Here’s one that’s just shamisen.

Now, let’s look at some more traditional tsugaru-jamisen players.


This is the guy who popularized the tsugaru-jamisen in Japan. While the shamisen is a pretty essential part of folk music in Japan, it’s particularly the tsugaru-jamisen that’s the rockingest. (It’s also larger than the shamisen used in other Japanese folk music.) His style is considered “hard” in that he really pounds the strings, and it’s that style that you can still see today in the more popular tsugaru-jamisen acts (like the Yoshida Brothers, though I would hesitate to put them strictly under the umbrella of acts influenced by Takahashi).

If you’re looking for some fast, distorted acoustic music, I think this might be man for you to check out. If you want to learn more about him, here’s his Wikipedia page:


This guy is pretty interesting. He won some high-level competitions in Japan before moving to New York on a Rockefeller grant. He’s recorded with a number of musicians, including John Zorn. (Apparently John Zorn is a sax player. I, personally, can’t stand the saxophone, but I guess he’s famous, right?) Anyway, the video below starts pretty slow and then builds to a nice furor. Nothing like Wormrot fucking your brain with a shotgun barrel, but that’s not what this is about, is it? (You can learn more about him on the world wide Wiki:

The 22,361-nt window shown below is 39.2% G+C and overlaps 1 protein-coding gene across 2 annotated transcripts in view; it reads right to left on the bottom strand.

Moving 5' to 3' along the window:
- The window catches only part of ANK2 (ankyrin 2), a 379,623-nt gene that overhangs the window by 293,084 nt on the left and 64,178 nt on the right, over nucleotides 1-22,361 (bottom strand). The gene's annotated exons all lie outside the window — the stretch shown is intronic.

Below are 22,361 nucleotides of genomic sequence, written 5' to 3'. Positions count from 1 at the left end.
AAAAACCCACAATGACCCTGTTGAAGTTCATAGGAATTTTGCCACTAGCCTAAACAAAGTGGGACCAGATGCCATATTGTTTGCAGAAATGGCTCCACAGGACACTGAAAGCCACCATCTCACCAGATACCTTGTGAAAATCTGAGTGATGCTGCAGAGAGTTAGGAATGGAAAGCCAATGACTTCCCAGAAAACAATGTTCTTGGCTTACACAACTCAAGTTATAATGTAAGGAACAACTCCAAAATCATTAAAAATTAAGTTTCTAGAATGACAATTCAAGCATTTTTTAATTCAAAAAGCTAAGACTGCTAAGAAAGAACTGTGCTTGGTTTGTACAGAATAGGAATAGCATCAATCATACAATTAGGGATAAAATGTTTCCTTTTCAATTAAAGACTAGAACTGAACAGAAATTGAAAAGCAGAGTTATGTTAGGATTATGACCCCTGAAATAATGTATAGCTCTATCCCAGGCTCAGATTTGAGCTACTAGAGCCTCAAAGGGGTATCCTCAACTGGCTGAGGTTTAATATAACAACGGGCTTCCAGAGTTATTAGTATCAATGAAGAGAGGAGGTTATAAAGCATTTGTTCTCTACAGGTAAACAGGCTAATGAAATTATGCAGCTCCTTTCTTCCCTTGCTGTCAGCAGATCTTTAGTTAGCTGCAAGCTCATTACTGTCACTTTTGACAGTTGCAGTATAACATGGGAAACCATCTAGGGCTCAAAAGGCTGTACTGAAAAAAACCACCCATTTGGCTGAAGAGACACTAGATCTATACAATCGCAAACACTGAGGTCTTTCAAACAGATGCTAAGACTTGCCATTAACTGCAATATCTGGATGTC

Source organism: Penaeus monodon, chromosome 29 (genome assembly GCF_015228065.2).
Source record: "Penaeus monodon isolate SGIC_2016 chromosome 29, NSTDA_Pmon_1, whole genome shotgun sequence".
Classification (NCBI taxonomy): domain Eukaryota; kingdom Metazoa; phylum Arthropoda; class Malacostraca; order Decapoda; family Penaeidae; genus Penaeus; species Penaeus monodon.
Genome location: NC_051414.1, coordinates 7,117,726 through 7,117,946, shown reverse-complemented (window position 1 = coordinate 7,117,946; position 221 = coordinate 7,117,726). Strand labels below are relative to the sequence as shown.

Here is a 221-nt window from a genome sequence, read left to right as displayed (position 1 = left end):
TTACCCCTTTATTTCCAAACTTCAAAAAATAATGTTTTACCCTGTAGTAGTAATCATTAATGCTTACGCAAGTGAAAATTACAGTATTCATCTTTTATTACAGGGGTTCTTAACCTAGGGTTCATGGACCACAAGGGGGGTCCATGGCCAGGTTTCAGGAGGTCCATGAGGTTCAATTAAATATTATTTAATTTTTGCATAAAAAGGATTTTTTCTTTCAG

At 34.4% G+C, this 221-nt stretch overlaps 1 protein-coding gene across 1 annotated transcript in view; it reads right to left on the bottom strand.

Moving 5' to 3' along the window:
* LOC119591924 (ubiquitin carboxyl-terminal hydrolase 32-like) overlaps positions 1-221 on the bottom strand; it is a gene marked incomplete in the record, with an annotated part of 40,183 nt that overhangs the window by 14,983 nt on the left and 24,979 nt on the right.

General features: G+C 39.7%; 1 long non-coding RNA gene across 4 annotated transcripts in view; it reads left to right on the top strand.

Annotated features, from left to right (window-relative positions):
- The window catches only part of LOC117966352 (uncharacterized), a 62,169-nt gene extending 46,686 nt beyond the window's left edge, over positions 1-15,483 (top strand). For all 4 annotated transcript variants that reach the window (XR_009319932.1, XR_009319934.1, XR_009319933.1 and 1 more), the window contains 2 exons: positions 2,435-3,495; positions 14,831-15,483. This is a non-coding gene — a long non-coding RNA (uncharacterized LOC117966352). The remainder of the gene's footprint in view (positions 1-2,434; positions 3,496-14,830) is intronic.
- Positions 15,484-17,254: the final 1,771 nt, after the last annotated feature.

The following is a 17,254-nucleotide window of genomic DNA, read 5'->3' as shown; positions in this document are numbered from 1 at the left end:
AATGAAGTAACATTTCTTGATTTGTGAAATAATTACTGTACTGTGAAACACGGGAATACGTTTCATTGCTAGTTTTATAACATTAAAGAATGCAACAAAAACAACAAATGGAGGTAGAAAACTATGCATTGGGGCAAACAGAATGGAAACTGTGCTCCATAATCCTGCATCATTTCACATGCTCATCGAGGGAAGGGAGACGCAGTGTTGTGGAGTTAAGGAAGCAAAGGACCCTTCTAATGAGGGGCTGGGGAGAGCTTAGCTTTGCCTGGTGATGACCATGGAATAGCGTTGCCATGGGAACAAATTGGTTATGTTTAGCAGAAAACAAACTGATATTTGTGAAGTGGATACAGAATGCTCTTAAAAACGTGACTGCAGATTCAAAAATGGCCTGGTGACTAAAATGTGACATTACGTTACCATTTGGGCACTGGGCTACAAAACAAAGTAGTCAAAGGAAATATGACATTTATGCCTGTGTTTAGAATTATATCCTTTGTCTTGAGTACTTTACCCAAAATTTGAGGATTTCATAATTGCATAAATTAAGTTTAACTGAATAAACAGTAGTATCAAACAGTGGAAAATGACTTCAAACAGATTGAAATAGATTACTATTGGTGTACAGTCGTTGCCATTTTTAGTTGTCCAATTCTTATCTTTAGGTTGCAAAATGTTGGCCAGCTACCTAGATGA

This is a duo of two young women who are both national competition winners. I discovered them on YouTube by accident. Their style is a bit “softer” than Takahashi Chikuzan’s, though I’m not sure if that’s a result of the recording or not. Anyway, the following video is basically them rocking out and eating some nabe (basically Japanese stew).